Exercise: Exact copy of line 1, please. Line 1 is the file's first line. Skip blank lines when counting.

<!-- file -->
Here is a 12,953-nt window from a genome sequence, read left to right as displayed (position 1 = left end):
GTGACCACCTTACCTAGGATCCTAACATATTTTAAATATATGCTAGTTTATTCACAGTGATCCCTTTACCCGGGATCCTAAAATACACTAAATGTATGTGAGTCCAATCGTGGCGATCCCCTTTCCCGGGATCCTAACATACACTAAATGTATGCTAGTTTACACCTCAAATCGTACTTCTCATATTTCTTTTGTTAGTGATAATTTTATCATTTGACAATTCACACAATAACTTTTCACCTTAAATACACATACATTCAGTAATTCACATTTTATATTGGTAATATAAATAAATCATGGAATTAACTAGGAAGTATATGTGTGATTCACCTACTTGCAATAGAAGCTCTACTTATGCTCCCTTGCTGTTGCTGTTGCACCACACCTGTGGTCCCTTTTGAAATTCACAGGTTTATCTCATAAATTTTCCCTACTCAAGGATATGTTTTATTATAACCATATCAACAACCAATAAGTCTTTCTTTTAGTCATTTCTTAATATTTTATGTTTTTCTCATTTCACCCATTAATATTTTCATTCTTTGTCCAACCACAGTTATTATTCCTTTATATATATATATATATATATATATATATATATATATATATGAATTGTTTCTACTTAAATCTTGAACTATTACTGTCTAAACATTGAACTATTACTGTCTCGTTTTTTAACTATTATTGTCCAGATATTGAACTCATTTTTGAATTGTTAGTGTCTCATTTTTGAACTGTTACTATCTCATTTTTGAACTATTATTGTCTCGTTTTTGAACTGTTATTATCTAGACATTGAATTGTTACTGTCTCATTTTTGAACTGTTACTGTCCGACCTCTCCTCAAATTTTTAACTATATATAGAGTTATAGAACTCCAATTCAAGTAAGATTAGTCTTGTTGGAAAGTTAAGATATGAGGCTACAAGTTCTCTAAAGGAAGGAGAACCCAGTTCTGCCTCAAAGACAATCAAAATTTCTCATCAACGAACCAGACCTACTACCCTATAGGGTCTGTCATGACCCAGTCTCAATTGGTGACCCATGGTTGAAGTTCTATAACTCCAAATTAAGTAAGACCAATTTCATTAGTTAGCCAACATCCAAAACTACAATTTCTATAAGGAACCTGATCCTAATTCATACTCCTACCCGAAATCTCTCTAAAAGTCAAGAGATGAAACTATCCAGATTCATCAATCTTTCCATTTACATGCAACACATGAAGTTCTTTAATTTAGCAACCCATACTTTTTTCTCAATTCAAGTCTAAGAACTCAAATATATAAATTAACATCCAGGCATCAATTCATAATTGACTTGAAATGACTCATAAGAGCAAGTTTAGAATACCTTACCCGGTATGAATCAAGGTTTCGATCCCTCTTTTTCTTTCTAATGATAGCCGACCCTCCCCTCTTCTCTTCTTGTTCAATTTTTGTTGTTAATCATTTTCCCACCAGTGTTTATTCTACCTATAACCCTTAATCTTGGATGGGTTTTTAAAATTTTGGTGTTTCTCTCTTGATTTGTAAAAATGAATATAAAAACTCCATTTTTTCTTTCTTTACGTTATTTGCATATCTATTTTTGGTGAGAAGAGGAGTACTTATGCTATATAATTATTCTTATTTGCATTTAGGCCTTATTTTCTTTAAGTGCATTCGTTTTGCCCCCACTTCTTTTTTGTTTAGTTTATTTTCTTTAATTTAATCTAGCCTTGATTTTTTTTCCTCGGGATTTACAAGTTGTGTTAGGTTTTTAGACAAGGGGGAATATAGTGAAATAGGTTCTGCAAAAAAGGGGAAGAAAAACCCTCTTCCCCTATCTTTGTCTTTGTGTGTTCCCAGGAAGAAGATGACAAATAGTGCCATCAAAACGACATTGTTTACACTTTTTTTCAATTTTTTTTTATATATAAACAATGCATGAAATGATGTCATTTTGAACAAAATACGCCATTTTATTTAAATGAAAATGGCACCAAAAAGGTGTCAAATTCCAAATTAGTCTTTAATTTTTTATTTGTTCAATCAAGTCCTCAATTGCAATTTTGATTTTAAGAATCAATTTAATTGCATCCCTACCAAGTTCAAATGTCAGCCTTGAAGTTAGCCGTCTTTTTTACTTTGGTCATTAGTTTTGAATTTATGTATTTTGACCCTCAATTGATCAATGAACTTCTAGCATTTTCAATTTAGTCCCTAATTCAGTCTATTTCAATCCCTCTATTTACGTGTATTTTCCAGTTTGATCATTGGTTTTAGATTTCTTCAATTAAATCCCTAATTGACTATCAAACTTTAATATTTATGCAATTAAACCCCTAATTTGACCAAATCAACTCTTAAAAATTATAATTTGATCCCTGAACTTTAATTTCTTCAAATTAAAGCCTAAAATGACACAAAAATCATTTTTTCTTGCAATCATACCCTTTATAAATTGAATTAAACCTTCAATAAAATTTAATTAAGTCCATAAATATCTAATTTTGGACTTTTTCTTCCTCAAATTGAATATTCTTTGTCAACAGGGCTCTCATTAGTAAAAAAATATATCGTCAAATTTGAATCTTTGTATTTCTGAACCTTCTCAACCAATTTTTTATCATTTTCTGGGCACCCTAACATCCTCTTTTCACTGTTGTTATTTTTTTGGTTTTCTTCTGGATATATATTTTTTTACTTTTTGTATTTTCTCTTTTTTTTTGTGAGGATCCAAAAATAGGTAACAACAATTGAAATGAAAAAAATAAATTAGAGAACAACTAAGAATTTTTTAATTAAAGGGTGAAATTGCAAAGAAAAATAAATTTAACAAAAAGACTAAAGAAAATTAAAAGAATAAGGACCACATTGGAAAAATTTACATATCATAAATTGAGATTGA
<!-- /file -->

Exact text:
Here is a 12,953-nt window from a genome sequence, read left to right as displayed (position 1 = left end):